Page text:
Scipio's long unbaptized sojourn among the Brattles, and the timing of his ultimate decision to enter into the covenant, highlights the role of work and enslavement in William's and Thomas's place in the history of puritan thought. The Brattle brothers’ religious philosophy embodied the shift in puritan thinking that Sacvan Bercovitch has argued characterized the second generation of American puritanism. During this period, individualism came into conflict with communalism when many people did not enter into the church covenant and therefore were not considered voting members in the colony. The decision to be baptized was made by puritan parents, but the decision to become a “visible saint” was a personal decision. That a large number of second-generation puritans made decisions opposed to membership illustrates the larger conflict between freedom and individualism in puritanism. Out of this conflict emerged the Halfway Covenant which, “while retaining the premises of visible sainthood … granted provisional church status to the still unregenerate children on the ground that, in their case, baptism alone conferred certain inalienable covenant rights.”29 The communities that surrounded theologians such as the Brattles held increasing numbers people in bondage, and such people caused some wary white enslavers to refuse to baptize these individuals, worried such spiritual emancipation might become physical.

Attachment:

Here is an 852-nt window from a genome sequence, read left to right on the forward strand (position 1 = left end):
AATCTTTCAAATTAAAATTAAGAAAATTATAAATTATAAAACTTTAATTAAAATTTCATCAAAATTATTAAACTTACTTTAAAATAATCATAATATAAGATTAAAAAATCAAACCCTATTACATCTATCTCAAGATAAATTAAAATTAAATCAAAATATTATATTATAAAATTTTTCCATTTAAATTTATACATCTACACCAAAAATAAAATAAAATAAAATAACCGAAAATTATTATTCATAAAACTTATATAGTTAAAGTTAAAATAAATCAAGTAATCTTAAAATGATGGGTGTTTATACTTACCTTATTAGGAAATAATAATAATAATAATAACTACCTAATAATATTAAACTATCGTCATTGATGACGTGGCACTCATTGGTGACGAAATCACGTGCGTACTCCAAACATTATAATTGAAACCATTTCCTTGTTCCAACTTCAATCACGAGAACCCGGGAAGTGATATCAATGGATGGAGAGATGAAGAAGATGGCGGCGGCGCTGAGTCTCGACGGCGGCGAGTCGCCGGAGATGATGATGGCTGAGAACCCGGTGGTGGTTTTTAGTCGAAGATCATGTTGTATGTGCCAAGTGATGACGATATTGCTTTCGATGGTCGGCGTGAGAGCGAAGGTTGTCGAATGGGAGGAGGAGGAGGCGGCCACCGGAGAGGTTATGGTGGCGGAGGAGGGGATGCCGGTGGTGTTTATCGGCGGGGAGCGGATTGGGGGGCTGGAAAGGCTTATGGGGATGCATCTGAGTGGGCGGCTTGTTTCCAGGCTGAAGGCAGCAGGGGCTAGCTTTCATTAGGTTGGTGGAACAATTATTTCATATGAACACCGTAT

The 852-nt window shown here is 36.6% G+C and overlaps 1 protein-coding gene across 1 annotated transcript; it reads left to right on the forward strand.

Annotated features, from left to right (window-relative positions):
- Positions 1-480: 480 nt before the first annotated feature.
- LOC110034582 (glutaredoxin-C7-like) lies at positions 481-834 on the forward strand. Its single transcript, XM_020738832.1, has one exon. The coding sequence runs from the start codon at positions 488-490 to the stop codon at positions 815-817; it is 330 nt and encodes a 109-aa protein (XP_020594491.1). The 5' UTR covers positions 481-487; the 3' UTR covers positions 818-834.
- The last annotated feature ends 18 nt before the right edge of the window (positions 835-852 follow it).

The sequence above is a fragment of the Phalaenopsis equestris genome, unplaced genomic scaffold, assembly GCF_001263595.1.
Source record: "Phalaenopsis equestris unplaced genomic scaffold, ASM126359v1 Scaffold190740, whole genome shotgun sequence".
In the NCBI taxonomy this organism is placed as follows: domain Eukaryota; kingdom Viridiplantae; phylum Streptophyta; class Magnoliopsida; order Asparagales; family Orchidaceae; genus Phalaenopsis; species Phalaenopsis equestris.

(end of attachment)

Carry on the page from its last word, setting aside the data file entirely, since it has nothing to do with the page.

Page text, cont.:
Despite William Sr.’s theological influence and although other African-descended' people had been baptized by William Sr. at the First Church in Cambridge in his first years of ministry, Scipio was not among them. In January 1688, William Sr. baptized “Philip [field], negro servant of Mr. Danforth” in First Church, indicating the first known presence of Black people in the First Church of Cambridge, which then lay within Harvard's gates and served as the college chapel.30 Their lives were pulled along lines of kinship and friendship of the white congregants who filled the most prominent places in society, but they were a central part of the social and political fabric of English Protestant identity. A year before Cicely's birth in 1697, William Sr. married Elizabeth Hayman of Charlestown, a port with a bustling business to the West Indies.31 Cicely's grave marker reflects the distinctive style of Charlestown's Lamson family, stonecutters whose workshop was situated near the dock, where indentured and enslaved people worked.32 Elizabeth grew up among neighbors who held slaves. An enslaved African man named Sambo toiled for William Stitson, a deacon of First Church in Charlestown where her grandfather had served as tithingman; when she was a child, another enslaved man escaped to carry out a secret liaison with his chosen paramour, an enslaved woman who lived nearby, flouting his owner's wishes.33 As a child attending the First Church of Charlestown with her family, she might have known the enslaved couple noted only as “Dan Smiths Negro Mingo” and “Mr. Soley Negro” who were married at the church in 1687.34